BDS-3 was announced to serve global users on December 27, 2018 (Yang et al. 2019). Many scholars have evaluated the performance of BDS-3, including signal quality (Xu et al. 2019; Zhang et al. 2019; He et al. 2020), real-time kinematics (Zhang et al. 2019), precise point positioning (Zhang et al. 2019), POD (Yan et al. 2019; Zeng et al. 2019a), and clock performance (Jia et al. 2019). Li et al. (2019) showed that there is no evident systematic bias between BDS-2 and BDS-3. Guo et al. (2019) introduced the BDS-3 experimental system and service performance. Xu et al. (2019) analyzed the orbit accuracy of BDS-3 satellites. The accuracies of the 2-day overlapping orbit in the tangential (T), normal (N), and radial (R) directions were 5.0, 2.2, and 1.5 cm, respectively. The root mean square (RMS) of satellite laser ranging (SLR) residuals for four BDS-3 satellites was 4–6 cm. Yang et al. (2020) analyzed the basic performance and introduced the future development of BDS-3.

However, few studies have used the UC observation model to process the POD, in particular for BDS-3 satellites, and hence, the orbit accuracy of BDS-3 needs further evaluation. In this study, the UC POD model of the GPS/BDS-3 dual system is developed, and the theoretical equivalence of ionospheric-free (IF) and UC models is deduced. Then, the BDS-3 UC POD result is presented for the first time. This work was conducted based on the software of the satellite positioning and orbit determination system (SPODS) (Ruan et al. 2014).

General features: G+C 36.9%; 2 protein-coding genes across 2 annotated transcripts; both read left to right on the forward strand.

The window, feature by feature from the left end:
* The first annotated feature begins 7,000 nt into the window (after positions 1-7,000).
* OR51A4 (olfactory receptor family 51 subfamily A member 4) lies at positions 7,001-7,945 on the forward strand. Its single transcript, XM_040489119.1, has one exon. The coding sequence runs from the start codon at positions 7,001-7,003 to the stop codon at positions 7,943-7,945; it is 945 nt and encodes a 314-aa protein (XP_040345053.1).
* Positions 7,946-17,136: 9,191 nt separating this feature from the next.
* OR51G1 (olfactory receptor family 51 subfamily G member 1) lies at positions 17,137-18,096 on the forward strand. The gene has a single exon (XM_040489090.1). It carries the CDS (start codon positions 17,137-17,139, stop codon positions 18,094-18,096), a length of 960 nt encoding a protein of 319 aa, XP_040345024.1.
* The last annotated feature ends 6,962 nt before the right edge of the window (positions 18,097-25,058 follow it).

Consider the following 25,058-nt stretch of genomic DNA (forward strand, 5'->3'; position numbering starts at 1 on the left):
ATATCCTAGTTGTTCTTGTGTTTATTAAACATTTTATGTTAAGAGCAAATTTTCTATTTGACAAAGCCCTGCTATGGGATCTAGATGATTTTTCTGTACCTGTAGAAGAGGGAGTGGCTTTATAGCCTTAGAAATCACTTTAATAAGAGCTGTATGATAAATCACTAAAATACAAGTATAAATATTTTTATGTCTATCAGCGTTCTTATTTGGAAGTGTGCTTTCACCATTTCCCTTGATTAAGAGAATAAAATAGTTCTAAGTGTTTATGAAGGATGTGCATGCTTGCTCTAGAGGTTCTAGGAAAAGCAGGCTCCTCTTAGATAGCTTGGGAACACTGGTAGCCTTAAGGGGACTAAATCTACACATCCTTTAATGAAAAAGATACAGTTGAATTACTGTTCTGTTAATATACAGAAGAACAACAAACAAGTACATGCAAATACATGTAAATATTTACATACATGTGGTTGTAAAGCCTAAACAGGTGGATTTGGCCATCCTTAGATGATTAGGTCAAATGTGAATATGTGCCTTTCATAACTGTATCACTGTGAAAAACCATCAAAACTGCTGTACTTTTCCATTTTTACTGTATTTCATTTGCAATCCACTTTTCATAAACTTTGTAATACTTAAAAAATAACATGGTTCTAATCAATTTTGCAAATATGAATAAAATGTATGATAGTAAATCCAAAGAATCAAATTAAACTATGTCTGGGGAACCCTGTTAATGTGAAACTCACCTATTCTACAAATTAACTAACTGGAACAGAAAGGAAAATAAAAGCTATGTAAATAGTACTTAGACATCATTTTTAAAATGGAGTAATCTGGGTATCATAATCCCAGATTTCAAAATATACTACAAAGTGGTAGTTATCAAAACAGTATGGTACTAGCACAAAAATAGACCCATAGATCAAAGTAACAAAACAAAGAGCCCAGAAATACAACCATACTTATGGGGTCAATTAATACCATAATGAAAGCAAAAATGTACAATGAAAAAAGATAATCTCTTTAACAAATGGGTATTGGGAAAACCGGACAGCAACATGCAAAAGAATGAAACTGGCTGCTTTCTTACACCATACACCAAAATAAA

GNSS observation equations for the IF and UC strategies are introduced, and the unknowns are re-parameterized. Then, the ambiguity fixing method of the UC strategy is presented, and the equivalence to the IF strategy is deduced.

GNSS observation equations and reparameterization

The raw GNSS observation equation for the carrier phase and code is

$$\left\{ {\begin{array}{*{20}l} {P_{r,i}^{s} = \rho_{r}^{s} + c\delta t_{r} - c\delta t^{s} + m_{r}^{s} T_{r}} \\ \qquad\;{+ \gamma_{i} I_{r,1}^{s} + B_{r,i} - B_{i}^{s} + \varepsilon_{r,i}^{s} } \hfill \\ {L_{r,i}^{s} = \lambda_{i} \varphi_{r,i}^{s} = \rho_{r}^{s} + c\delta t_{r} - c\delta t^{s} + m_{r}^{s} T_{r}}\\ \qquad\; {- \gamma_{i} I_{r,1}^{s} + \lambda_{i} \left( {N_{r,i}^{s} + b_{r,i} - b_{i}^{s} } \right) + \xi_{r,i}^{s} } \hfill \\ \end{array} } \right.$$

where \(P\) is the pseudorange measurement, and \(L\) and \(\varphi\) denote carrier phase measurements in meters and cycles. In addition, s and r denote satellite and station, i denotes frequency, and \(\lambda\) denotes the wavelength; \(\delta t_{r}\), \(\delta t^{s}\), and \(T\) denote the receiver and satellite clock offsets and the tropospheric delay, c is the speed of light, and m is the mapping function of the troposphere. The first-order term of ionospheric delay at the first frequency is \(I_{r,1}^{s}\), and its coefficient is \(\gamma_{i} = \left( {f_{1} /f_{i} } \right)^{2}\), where \(f\) denotes frequency. Moreover, \(B_{r,i}\) and \(B_{i}^{s}\) are pseudorange time-invariant hardware delays for receiver and satellite, \(b_{r,i}\) and \(b_{i}^{s}\) are carrier time-invariant hardware delays for receiver and satellite. Here, \(N\) is the integer ambiguity, and \(\varepsilon\) and \(\xi\) are the pseudorange and carrier noise, respectively.

GNSS precise clock products released by the International GNSS Service (IGS) are based on the IF combination. The following equation can be obtained:

$$B_{r,i} - B_{i}^{s} = B_{{r,IF_{12} }} - B_{{IF_{12} }}^{s} - \frac{{\gamma_{i} }}{{\gamma_{2} - 1}}\left( {DCB_{r,12} - DCB_{12}^{s} } \right)$$